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FutureNow Post
Friday, Dec. 7, 2007 at 6:11 am

Online Retailers Fail Customer Experience 101

By Bryan Eisenberg
December 7th, 2007

F_Grade.jpgMy Company (Future Now) just released its “2007 Retail Customer Experience Survey,” revealing both good and bad news.

Bad news first. In aggregate, online retailers fall far short of offering good or even adequate customer experiences. A pathetic 4 out of 330 sites would get a passing grade in Customer Experience 101. It’s frightening to consider how much money is being left on the table and how many conversion opportunities are missed.

The good news? Companies show improvement over the last survey, though they’re falling short on many basics. These basics, however, can be relatively easily addressed and fixed. Companies committed to improving their customers’ online experiences can prioritize lower-cost and less-complex changes to improve their customer experience scores.

Improving Customer Experience Basics

While it’s easy to stare at the puddle of spilled milk and fight back the tears, there’s little profit in it. It’s a bit painful to get a less-than-stellar grade, but the smart marketer will look at missed opportunities and be sure not to miss them again. Provide an intense customer focus, and you’ll see more customers vote for you with their wallets.

Here are some actions retailers can take in the four key customer areas:

  • For fulfillment options, offer:
    • Product availability.
    • Easily visible return policies, shipping policies, and guarantees.
    • Customer-friendly and easy-to-read and -understand return/exchange policies.
    • Gift options.
  • For checkout options, include:
    • Multiple payment options (e.g., by check, PayPal, etc.).
    • Estimated delivery times, and show in-stock availability for items.
    • In-store pickup where physical stores exist.
    • A progress indicator in the checkout process.
    • Simpler or fewer steps or both in the checkout process.
    • Third-party seals and security assurances.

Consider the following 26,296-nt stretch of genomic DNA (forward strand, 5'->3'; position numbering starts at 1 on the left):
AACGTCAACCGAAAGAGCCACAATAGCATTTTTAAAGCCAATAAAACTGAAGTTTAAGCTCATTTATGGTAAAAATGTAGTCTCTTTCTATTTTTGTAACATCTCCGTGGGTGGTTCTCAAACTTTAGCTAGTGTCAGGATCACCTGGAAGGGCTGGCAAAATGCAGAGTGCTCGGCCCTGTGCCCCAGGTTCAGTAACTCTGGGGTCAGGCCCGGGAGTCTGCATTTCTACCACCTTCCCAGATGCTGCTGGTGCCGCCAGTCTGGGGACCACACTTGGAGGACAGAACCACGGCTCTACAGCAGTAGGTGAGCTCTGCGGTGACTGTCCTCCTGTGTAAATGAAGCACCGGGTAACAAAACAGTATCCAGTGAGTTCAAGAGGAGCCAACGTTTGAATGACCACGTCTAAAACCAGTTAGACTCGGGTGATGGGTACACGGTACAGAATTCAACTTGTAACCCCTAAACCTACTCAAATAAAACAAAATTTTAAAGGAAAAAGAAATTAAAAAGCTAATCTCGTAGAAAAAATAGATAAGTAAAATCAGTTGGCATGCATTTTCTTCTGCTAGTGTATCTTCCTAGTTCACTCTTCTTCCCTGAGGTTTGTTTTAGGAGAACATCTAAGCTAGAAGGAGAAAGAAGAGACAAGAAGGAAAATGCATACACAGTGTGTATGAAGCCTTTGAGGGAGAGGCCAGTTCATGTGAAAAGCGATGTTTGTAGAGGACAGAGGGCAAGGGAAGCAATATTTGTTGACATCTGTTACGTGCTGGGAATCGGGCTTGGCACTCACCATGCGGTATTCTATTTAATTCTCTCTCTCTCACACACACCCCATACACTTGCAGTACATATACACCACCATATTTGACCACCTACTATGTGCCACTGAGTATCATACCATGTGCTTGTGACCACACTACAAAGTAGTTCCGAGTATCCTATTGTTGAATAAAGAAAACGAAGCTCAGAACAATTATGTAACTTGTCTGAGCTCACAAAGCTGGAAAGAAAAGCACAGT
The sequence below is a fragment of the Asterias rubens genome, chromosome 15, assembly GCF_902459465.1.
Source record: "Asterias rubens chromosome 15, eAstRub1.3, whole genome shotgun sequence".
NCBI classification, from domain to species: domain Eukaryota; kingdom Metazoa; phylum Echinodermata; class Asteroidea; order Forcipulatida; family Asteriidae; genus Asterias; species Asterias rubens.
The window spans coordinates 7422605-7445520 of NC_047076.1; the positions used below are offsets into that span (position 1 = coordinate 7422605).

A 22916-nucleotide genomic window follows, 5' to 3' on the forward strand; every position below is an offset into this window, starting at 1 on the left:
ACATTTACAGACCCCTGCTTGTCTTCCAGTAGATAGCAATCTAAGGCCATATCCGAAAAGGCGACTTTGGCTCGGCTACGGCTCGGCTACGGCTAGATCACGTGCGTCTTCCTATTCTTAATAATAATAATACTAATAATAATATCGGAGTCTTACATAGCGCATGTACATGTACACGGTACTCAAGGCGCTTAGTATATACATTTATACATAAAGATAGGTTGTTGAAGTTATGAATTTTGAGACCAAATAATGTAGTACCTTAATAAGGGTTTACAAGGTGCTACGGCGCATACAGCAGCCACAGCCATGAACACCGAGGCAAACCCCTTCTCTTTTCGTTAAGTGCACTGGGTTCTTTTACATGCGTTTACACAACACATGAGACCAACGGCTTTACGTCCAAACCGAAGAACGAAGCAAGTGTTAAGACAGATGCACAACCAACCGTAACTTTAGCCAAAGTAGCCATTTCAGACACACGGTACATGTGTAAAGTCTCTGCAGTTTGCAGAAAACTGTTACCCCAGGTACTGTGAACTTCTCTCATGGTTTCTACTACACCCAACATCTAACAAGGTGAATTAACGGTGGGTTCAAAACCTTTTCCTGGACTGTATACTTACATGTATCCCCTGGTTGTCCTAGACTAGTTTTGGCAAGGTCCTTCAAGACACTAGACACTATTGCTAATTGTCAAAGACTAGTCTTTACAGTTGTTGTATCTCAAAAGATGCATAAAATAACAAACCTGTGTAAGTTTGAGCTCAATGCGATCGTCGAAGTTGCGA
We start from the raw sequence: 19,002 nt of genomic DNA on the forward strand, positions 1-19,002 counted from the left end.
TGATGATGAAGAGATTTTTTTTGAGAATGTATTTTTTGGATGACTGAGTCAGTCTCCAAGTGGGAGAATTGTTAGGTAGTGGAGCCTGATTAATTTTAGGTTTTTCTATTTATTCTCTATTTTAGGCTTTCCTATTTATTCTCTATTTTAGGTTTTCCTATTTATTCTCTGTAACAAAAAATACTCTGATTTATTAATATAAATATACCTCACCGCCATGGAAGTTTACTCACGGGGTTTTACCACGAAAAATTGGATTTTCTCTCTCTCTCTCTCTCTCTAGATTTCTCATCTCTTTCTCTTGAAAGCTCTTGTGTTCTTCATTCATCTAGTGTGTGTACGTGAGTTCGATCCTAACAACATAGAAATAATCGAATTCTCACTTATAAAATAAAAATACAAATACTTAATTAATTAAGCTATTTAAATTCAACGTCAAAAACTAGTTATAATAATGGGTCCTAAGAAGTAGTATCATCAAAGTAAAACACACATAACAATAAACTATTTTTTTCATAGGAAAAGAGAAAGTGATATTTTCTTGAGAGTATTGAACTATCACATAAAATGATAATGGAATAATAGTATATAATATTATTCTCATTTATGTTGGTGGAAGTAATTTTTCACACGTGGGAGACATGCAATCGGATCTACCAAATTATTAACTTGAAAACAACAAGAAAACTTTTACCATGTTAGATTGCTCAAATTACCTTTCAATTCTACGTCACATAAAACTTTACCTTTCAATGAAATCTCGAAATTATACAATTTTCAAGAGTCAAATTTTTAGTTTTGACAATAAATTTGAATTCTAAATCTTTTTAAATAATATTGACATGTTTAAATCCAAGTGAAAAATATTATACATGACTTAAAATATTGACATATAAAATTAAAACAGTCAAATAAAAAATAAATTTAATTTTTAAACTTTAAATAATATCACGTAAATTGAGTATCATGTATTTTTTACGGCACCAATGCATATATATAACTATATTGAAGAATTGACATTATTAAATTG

• For customer service options, implement:
    • Faster and more accurate replies to customer e-mail inquiries.
    • Chat options.
    • A visible phone number for questions and problems.

All these are significant factors that customers have come to expect online. Your customers notice little things that can make a huge difference. Companies that lavish attention on improving customer focus will reap more sales and will experience superior customer-retention rates in the long term.

You can continue reading on my column on ClickZ or read the full study on GrokDotCom.

Add Your Comments

Comments (8)

  1. I think a drawback of having such useful analytics and metrics available is that we sometimes forget to look at what matters most: customer experience. A lot of the points you mentioned seem to be common sense, yet retailers are still ignoring and/or overlooking.

    Great data. Thanks for sharing.

  2. Great post.

    Your readers might want to try a leading customer service review site.

  3. [...] fact, I could argue that Response metrics are really about your selling process, not the customer buying process – response is not a customer-centric measurement approach.  Response doesn’t take into [...]

  4. [...] rich editorial content could help them navigate the labyrinth of choice. Grokdotcom lists “better and more enticing product descriptions” as the biggest area in which retailers [...]

  5. [...] contacting the vendor. This is a result of companies missing the mark on successfully meeting our customer experience basic [...]

  6. [...] contacting the vendor. This is a result of companies missing the mark on successfully meeting our customer experience basic [...]

  7. It amazes me how often customer experience is disregarded even today. Quite often businesses will be in search of SEO to increase traffic. However, sometimes the best ROI is to ensure they create an experience which generates sales but more importantly return sales.

  8. It’s really strange but even such online leaders like Facebook offer practically quite crappy user experience. Yet, this doesn’t seem to bother their users, maybe just me.

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Bryan Eisenberg, founder of FutureNow, is a professional marketing speaker and the co-author of New York Times and Wall Street Journal bestselling books Call to Action and Waiting For Your Cat to Bark and Always Be Testing. You can friend him on Facebook or Twitter.

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